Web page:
Many caregivers have, in some way or another, heard of a baby carrier/babywearing. They may know someone who does it or has seen someone at the grocery store doing it. Those people rave about it when you ask them and make it look so effortless. They’ll go at lengths to tell you how it’s helped them with a colicky baby, a screaming teething toddler, cuddle a fevered little one, and given them free hands-on those days when babies just want to be held. They’ll tell you stories about how easy it was to navigate an airport stroller-free, to bypass the stroller staging spot at Disney World and get right in line, and how grocery shopping became exponentially easier when you can wander away from the cart whenever you need to and not worry about a child toppling out. They will probably recommend you to a local babywearing group (Really? They have groups for this stuff?! Yes!), a local consultant, or spout off the name of their favorite Youtube tutorial. They will fervently tell you that it is absolutely worth it and insist that you give it a try.
You will probably decide to look into it a little before you commit to going to a group meeting. You hit the Google Search button and suddenly what seemed so simple is now a minefield of the most confusing information. Plenty of how-tos, dos, and don’ts, this versus that. Machine woven. Size 6. Handwoven. 3.2 meters. SSCs. Load bearing straps. Ladder lock buckles. Double Hammock. Ruck. Stretchy wraps. Homemade. Ring Slings. Middle markers. Hip scoot. Superman!!
Isn’t it just wrapping a giant table cloth around your body and tying your kid to you?! Or clipping a couple of buckles and it’s all done?!
It seems that way, in the overwhelming wealth of information that the internet gives you. This may be why that sweet caregiver recommended a local consultant or that local group. Sometimes, it’s simply easier to understand something physical from witnessing a simple demonstration in person. There is a wealth of knowledge out there and local groups are typically run by experienced babywearing educators & caregivers who have a vested interest in passing along that knowledge, along with the love of wearing your baby.
Though, it is possible to be self-taught; there are many great tutorials on Youtube from experienced caregivers who teach you how to wrap and wear one-on-one, in the comfort of your own home. Wrap You in Love, Wrapping Rachel, Twice Loved & Modern, and Babywearing Faith are just a few of the more well-known names in the how-to Youtube tutorial world. If you get nervous learning new things in front of others and comprehend concepts well through tutorials, this may be the path for you. Boost Your Babywearing is an excellent resource vault for any babywearer looking to broaden their babywearing knowledge!
A babywearing consultant is someone like me, who has been certified as a professional in my field to teach classes or will come teach you in your home for a small fee. The best part about hiring a consultant for help is that you are getting the one on one help that you need from someone who has logged countless hours of teaching and continuing education work/programs to be as knowledgeable as possible for almost any situation that arises. Whether that’s working with preemies, twins, children with disabilities, foster families, etc, you’ll be able to find someone who can help you exactly where you are in your need/stage of learning.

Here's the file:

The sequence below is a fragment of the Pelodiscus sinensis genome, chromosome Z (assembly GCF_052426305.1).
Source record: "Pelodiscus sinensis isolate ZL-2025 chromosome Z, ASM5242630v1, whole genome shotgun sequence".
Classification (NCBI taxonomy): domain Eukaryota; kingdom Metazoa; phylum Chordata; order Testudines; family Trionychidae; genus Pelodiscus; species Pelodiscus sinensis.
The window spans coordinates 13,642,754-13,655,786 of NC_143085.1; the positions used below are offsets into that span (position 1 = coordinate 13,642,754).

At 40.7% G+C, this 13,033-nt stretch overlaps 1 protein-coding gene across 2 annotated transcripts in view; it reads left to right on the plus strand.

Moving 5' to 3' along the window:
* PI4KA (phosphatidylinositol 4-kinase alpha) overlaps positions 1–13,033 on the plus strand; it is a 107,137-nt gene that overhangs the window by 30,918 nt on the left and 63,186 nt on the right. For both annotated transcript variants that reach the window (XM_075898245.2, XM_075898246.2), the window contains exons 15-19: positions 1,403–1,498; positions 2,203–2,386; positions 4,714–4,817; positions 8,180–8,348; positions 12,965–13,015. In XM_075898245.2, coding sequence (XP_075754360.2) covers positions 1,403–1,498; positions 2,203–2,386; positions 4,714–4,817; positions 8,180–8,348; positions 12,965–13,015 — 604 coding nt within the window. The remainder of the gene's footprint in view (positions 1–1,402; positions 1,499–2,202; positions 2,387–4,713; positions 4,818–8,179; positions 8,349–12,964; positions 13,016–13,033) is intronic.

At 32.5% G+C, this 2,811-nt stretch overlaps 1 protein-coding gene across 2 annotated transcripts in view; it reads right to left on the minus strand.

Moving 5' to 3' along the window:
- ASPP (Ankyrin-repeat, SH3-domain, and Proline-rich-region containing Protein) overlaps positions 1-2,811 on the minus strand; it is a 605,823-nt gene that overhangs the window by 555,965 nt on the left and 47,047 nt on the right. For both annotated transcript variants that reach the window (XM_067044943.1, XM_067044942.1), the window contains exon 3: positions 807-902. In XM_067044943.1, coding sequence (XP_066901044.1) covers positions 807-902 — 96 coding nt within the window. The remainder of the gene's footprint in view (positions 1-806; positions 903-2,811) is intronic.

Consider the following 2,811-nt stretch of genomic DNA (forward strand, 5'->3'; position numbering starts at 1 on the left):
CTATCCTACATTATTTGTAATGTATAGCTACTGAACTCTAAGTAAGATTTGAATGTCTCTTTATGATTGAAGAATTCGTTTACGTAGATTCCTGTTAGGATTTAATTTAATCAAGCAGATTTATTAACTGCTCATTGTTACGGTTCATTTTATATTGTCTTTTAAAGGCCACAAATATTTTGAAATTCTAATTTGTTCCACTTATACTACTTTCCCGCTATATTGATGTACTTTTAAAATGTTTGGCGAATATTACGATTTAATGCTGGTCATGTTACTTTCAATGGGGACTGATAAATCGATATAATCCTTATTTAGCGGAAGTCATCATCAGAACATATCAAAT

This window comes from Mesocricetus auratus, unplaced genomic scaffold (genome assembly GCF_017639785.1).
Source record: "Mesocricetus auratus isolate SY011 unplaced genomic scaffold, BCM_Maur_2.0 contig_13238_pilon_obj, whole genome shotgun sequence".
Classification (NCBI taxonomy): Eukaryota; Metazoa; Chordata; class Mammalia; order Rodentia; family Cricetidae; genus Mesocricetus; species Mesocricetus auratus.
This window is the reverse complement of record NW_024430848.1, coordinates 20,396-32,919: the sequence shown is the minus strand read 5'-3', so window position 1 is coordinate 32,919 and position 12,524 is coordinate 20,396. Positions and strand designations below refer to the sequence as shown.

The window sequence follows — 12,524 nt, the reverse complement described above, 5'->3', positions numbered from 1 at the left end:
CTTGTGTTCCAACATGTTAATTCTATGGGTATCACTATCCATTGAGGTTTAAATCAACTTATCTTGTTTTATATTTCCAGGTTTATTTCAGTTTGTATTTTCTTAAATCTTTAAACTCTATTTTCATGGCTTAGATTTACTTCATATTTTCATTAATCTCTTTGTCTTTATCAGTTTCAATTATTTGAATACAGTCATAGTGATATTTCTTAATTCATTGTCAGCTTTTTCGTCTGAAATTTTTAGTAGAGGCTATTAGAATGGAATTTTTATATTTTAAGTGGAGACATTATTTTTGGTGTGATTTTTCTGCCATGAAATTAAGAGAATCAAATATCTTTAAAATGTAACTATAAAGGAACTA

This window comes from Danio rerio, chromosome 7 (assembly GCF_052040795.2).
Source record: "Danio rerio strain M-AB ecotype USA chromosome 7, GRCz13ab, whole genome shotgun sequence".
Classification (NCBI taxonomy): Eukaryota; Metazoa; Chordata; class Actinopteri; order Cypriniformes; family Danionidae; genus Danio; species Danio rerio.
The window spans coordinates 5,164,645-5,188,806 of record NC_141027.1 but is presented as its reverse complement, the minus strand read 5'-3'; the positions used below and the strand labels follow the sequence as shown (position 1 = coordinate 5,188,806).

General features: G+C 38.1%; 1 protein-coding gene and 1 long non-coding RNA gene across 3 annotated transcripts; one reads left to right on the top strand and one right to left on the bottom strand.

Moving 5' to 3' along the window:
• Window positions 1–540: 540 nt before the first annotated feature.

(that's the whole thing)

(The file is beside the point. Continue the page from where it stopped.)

But before you get to all of that, there are a few terms and considerations that are great to know that will inform you better in the onslaught of information:
Things to ask yourself before buying a carrier:
- Do you already have an idea in mind of the type of carrier that you are looking for? Are you going off of a friendly recommendation from a friend/family member or because you’ve heard that a particular carrier is a great brand? Keep in mind that finding the right carrier with the right fit for YOU and YOUR baby is like finding the right pair of jeans; what one person loves you could hate. Try things on! Even big-box stores will let you try things on, all you have to do is snag an employee to get it out of the box for you. Finding smaller shops, a local group, or a local consultant will more than likely give you the in-depth help that you’re looking for when it comes to trying the actual carrier on and getting a proper fit check.
- Will this carrier give proper, ergonomic positioning to my child and myself? You always want the carrier to support the child from knee to knee (back of the knee to the back of the knee) and from under bum to the back of the neck. This allows for the natural spread/squat position of the legs and natural curvature of the spine as the child grows and the spine lengthens. For the caregiver, it needs to be comfortable on the shoulders, around the neck, and not pulling down or causing twinges/putting pressure on the back. If it is secured around the waist/hips by buckles and webbing or fabric, it needs to feel snug and secure but not so tight that it’s causing trouble with breathing, mobility, or cutting off circulation. Overall the child’s weight should feel evenly distributed across your/the caregiver’s body.